As Kevin Drum says, Chris Suellentrop’s remarks on Isaac Asimov’s robots don’t really do justice to the way he developed the theme over the course of all his work. Still, I think it’s fair to say that “humans bad, robots good” is a pretty accurate summary of the theme of I, Robot. Where Suellentrop really goes off the mark is in suggesting that the robots are good because they’re rational. That there is a kind of Kantian reverie where rationality leads to goodness or, as Rawls would put it, we can derive the reasonable from the rational. Asimov, however, hews pretty closely to a purely instrumental account of rationality — pure reason could be good, evil, or otherwise, all depending on what it serves. The point about the robots isn’t that they’re good because they’re rational, they’re good because they’re rational and they all feature factory-installed morality. The Three Laws of Robots and, especially, the First Law saying that no robot may harm a human, are what’s doing all the moral heavy lifting. Rationality only comes into play because it ensures that robots will execute the First Law’s dictates properly.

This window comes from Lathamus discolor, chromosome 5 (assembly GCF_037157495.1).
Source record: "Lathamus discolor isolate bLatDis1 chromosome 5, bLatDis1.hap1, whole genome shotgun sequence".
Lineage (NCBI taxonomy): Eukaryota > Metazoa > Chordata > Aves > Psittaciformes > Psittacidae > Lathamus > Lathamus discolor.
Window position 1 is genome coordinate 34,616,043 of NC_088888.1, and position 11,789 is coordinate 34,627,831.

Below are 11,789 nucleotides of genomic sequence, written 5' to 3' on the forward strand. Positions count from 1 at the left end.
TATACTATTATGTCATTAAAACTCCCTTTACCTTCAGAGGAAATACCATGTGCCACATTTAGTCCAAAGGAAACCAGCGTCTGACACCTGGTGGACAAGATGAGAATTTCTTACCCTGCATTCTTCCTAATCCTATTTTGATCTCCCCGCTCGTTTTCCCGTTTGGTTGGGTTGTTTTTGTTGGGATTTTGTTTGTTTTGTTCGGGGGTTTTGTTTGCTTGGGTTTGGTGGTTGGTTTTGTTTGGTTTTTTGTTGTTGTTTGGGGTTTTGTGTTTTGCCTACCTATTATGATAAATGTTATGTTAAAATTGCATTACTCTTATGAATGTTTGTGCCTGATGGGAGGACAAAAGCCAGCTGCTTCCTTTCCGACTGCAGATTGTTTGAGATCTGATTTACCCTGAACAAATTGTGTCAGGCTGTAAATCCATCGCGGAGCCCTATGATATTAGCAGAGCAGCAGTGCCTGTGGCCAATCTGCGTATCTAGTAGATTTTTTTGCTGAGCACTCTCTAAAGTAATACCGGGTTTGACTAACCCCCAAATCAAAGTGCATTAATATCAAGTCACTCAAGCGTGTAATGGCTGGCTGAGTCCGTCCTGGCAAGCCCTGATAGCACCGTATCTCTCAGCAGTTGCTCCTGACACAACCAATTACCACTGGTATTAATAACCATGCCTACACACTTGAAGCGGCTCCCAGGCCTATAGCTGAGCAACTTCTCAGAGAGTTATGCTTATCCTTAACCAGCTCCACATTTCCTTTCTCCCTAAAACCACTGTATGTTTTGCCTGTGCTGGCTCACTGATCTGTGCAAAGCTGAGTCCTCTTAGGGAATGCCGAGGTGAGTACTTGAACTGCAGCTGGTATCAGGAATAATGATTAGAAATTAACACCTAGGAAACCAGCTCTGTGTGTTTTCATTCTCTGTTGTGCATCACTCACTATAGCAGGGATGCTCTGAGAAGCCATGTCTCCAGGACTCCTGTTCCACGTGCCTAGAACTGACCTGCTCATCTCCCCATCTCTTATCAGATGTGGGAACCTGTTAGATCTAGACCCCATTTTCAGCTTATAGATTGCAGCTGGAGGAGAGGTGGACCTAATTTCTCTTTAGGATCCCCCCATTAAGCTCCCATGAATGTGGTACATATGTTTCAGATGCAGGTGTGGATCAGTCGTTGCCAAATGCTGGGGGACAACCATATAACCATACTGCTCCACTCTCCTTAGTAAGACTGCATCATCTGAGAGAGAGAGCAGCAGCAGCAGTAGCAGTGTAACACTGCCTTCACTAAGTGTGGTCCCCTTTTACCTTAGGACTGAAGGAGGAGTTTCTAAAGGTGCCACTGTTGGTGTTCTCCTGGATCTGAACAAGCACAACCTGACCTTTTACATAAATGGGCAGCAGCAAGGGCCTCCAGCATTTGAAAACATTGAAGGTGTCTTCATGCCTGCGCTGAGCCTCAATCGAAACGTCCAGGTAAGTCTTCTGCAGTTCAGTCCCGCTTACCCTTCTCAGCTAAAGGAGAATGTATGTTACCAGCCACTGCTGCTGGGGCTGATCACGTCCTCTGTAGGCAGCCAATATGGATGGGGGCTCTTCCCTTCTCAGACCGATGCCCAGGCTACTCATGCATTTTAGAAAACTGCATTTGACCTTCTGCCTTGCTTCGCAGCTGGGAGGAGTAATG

It’s interesting to note, though, that in the later novels Daneel begins to elaborate a more sophisticated moral vision. This involves moving from a deontological framework with heavy reliance on the doing/allowing distinction to a much more consequentialist worldview. The books in question are, in my humble opinion, far far far worse than the earlier ones, but I think they express a superior moral philosophy. Meanwhile, as John Holbo eloquently illustrates if smart people spent less time thinking about this crap and more time focusing on important things, we might get a lot done.